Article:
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Individual differences |
Methods | Statistics | Clinical | Educational | Industrial | Professional items | World psychology |
Breast Cancer - Ashkenazi Jew
- How are they, did they have any problems finding the place?
- Find out what she knows about cancer and testing.
- Review family history
- Review medical history
- What cancer is, how it happens
- Talk about the specific risks to your family
- Talk about the testing options and what it can tell you.
- Talk about management
- Names of relatives
- Daughters' screening practices?
- Any more details about age of living uncles (paternal and maternal)
- Bilateral/unilateral cancers?
- Any idea about country paternal great-grandmother is from?
- Anyone else with cancer?
- Could we get documentation of the sarcoma or brain tumors?
- Any leukemias?
- Any pancreatic, melanoma?
- How is she doing currently?
- What are current screening practices? mammograms, self exams?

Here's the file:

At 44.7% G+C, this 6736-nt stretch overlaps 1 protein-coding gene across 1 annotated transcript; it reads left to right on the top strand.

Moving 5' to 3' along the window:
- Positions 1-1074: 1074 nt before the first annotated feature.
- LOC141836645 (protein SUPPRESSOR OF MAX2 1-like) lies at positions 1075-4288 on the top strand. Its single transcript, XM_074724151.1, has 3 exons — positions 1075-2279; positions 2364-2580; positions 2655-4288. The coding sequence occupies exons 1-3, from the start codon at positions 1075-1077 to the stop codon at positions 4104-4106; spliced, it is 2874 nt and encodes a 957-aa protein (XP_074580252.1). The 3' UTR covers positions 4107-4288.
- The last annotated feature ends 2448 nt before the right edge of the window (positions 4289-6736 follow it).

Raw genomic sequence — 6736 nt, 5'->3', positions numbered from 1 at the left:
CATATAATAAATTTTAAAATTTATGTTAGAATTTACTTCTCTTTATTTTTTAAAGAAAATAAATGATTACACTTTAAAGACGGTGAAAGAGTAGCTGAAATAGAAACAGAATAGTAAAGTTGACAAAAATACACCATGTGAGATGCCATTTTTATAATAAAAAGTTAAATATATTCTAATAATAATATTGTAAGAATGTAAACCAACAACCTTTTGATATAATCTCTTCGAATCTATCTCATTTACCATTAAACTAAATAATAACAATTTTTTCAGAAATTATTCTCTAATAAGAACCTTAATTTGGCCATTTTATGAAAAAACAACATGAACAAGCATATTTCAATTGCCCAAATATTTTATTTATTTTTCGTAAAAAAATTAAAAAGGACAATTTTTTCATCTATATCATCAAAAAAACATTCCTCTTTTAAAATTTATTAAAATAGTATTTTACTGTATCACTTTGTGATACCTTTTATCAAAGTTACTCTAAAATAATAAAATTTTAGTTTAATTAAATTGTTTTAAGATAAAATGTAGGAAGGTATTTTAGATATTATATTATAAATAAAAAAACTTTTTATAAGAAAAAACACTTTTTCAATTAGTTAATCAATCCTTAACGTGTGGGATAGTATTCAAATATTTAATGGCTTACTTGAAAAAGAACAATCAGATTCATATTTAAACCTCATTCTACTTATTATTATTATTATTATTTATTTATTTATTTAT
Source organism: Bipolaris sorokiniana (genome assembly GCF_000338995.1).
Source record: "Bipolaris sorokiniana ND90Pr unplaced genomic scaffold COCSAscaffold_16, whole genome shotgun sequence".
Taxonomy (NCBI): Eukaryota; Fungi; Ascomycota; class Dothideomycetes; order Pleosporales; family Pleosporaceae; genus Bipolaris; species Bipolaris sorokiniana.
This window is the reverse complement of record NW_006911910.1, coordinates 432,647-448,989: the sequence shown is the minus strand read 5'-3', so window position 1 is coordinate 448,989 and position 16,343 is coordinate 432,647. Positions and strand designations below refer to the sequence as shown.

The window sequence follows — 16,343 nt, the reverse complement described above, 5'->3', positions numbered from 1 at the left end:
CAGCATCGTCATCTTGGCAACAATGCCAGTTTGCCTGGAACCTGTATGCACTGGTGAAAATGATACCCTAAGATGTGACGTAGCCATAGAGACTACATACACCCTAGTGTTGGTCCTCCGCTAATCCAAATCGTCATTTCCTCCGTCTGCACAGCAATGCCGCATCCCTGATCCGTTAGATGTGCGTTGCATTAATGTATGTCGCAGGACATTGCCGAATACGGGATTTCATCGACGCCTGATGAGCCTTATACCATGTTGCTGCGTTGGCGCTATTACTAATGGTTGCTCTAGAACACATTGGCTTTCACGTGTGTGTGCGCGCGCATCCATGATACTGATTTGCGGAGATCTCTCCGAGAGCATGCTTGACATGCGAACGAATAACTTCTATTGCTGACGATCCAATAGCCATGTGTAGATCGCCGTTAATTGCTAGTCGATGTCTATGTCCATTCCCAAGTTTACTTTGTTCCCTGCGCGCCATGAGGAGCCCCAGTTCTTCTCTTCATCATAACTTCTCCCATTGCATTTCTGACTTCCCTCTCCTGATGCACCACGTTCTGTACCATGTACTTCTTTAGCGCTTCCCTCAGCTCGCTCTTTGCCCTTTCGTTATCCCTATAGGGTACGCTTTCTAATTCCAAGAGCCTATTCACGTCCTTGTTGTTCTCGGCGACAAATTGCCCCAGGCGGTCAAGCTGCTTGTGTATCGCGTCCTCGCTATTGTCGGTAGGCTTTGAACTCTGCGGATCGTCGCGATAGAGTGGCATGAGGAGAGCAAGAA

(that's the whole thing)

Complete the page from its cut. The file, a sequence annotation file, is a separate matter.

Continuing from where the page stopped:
- Any surgeries?
- Any hospitalizations?
- Recently diagnosed with cancer/ currently undergoing treatment. How are you dealing with all of this?
- Who do you go to for support?
- Many family members with cancer. How did that impact your idea of risk?
- Have you talked about this appointment with your family?
- Are you concerned for your own health, what are your concerns/fears?
- Have you considered the implications to the rest of your family?
- Have you thought about what if it wasn't familial? How will you feel if testing is not warranted?
Causes of breast cancerEdit
- Basic definition: the uncontrolled growth of cells.
- 70-80% = sporadic (just happens to people for no connected reason -no previous family history)
- 20-30% = familial
- chance alone
- genetic susceptibility
- shared environment
- 5-10% = inherited - this is what we are concerned about and can help you test for
- other genes?
- Genes and chromosomes